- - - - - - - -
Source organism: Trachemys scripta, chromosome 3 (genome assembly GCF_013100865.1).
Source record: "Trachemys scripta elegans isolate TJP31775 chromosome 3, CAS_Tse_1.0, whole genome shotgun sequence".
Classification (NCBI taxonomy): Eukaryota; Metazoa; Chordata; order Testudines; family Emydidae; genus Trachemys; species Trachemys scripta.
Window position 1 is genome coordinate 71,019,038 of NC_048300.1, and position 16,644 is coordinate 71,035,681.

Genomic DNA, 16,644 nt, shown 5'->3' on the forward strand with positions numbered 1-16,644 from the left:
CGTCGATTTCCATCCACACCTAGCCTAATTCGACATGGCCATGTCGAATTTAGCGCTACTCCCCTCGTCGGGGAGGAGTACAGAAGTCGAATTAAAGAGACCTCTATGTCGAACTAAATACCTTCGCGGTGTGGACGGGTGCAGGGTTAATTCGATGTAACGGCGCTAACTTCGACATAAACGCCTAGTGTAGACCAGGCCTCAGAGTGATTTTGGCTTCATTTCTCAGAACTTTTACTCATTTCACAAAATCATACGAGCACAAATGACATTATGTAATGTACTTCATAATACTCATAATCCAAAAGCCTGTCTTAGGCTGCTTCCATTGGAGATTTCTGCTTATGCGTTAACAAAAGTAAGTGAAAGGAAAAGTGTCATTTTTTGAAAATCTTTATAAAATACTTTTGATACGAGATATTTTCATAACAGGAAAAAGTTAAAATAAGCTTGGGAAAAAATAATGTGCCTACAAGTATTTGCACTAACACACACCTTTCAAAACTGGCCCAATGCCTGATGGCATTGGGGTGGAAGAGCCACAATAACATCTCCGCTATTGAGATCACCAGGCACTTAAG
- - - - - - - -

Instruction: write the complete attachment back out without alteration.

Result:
Source organism: Trachemys scripta, chromosome 3 (genome assembly GCF_013100865.1).
Source record: "Trachemys scripta elegans isolate TJP31775 chromosome 3, CAS_Tse_1.0, whole genome shotgun sequence".
Classification (NCBI taxonomy): Eukaryota; Metazoa; Chordata; order Testudines; family Emydidae; genus Trachemys; species Trachemys scripta.
Window position 1 is genome coordinate 71,019,038 of NC_048300.1, and position 16,644 is coordinate 71,035,681.

Genomic DNA, 16,644 nt, shown 5'->3' on the forward strand with positions numbered 1-16,644 from the left:
CGTCGATTTCCATCCACACCTAGCCTAATTCGACATGGCCATGTCGAATTTAGCGCTACTCCCCTCGTCGGGGAGGAGTACAGAAGTCGAATTAAAGAGACCTCTATGTCGAACTAAATACCTTCGCGGTGTGGACGGGTGCAGGGTTAATTCGATGTAACGGCGCTAACTTCGACATAAACGCCTAGTGTAGACCAGGCCTCAGAGTGATTTTGGCTTCATTTCTCAGAACTTTTACTCATTTCACAAAATCATACGAGCACAAATGACATTATGTAATGTACTTCATAATACTCATAATCCAAAAGCCTGTCTTAGGCTGCTTCCATTGGAGATTTCTGCTTATGCGTTAACAAAAGTAAGTGAAAGGAAAAGTGTCATTTTTTGAAAATCTTTATAAAATACTTTTGATACGAGATATTTTCATAACAGGAAAAAGTTAAAATAAGCTTGGGAAAAAATAATGTGCCTACAAGTATTTGCACTAACACACACCTTTCAAAACTGGCCCAATGCCTGATGGCATTGGGGTGGAAGAGCCACAATAACATCTCCGCTATTGAGATCACCAGGCACTTAAG